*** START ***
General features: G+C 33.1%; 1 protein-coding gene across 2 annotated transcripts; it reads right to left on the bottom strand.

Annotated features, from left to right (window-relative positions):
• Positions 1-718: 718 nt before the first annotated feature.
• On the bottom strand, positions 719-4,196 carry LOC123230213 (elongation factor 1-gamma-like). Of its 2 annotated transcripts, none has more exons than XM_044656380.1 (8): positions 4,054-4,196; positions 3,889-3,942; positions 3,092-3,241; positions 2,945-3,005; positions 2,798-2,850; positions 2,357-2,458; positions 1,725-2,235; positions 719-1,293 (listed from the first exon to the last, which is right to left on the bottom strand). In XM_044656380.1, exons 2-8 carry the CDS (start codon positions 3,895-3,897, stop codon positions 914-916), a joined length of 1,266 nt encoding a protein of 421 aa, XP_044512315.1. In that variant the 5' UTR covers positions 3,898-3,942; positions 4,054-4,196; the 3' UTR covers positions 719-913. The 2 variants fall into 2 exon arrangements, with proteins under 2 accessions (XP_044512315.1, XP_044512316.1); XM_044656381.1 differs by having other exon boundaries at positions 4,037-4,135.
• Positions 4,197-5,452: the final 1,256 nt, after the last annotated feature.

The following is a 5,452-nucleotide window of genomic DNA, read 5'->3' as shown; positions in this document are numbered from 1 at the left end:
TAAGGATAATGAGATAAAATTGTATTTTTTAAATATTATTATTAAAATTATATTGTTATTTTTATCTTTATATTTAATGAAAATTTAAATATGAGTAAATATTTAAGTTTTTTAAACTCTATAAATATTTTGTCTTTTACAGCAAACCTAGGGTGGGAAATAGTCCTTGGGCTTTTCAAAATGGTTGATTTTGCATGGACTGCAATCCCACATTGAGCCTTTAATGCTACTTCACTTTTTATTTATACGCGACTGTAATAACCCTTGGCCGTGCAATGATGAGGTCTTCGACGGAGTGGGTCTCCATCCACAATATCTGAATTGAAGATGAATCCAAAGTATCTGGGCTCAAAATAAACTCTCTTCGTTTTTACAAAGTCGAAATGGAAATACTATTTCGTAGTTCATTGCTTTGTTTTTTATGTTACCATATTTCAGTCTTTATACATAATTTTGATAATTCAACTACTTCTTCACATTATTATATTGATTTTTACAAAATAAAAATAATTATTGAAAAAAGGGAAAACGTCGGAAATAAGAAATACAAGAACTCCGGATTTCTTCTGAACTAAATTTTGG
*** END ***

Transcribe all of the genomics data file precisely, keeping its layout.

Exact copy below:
General features: G+C 33.1%; 1 protein-coding gene across 2 annotated transcripts; it reads right to left on the bottom strand.

Annotated features, from left to right (window-relative positions):
• Positions 1-718: 718 nt before the first annotated feature.
• On the bottom strand, positions 719-4,196 carry LOC123230213 (elongation factor 1-gamma-like). Of its 2 annotated transcripts, none has more exons than XM_044656380.1 (8): positions 4,054-4,196; positions 3,889-3,942; positions 3,092-3,241; positions 2,945-3,005; positions 2,798-2,850; positions 2,357-2,458; positions 1,725-2,235; positions 719-1,293 (listed from the first exon to the last, which is right to left on the bottom strand). In XM_044656380.1, exons 2-8 carry the CDS (start codon positions 3,895-3,897, stop codon positions 914-916), a joined length of 1,266 nt encoding a protein of 421 aa, XP_044512315.1. In that variant the 5' UTR covers positions 3,898-3,942; positions 4,054-4,196; the 3' UTR covers positions 719-913. The 2 variants fall into 2 exon arrangements, with proteins under 2 accessions (XP_044512315.1, XP_044512316.1); XM_044656381.1 differs by having other exon boundaries at positions 4,037-4,135.
• Positions 4,197-5,452: the final 1,256 nt, after the last annotated feature.

The following is a 5,452-nucleotide window of genomic DNA, read 5'->3' as shown; positions in this document are numbered from 1 at the left end:
TAAGGATAATGAGATAAAATTGTATTTTTTAAATATTATTATTAAAATTATATTGTTATTTTTATCTTTATATTTAATGAAAATTTAAATATGAGTAAATATTTAAGTTTTTTAAACTCTATAAATATTTTGTCTTTTACAGCAAACCTAGGGTGGGAAATAGTCCTTGGGCTTTTCAAAATGGTTGATTTTGCATGGACTGCAATCCCACATTGAGCCTTTAATGCTACTTCACTTTTTATTTATACGCGACTGTAATAACCCTTGGCCGTGCAATGATGAGGTCTTCGACGGAGTGGGTCTCCATCCACAATATCTGAATTGAAGATGAATCCAAAGTATCTGGGCTCAAAATAAACTCTCTTCGTTTTTACAAAGTCGAAATGGAAATACTATTTCGTAGTTCATTGCTTTGTTTTTTATGTTACCATATTTCAGTCTTTATACATAATTTTGATAATTCAACTACTTCTTCACATTATTATATTGATTTTTACAAAATAAAAATAATTATTGAAAAAAGGGAAAACGTCGGAAATAAGAAATACAAGAACTCCGGATTTCTTCTGAACTAAATTTTGG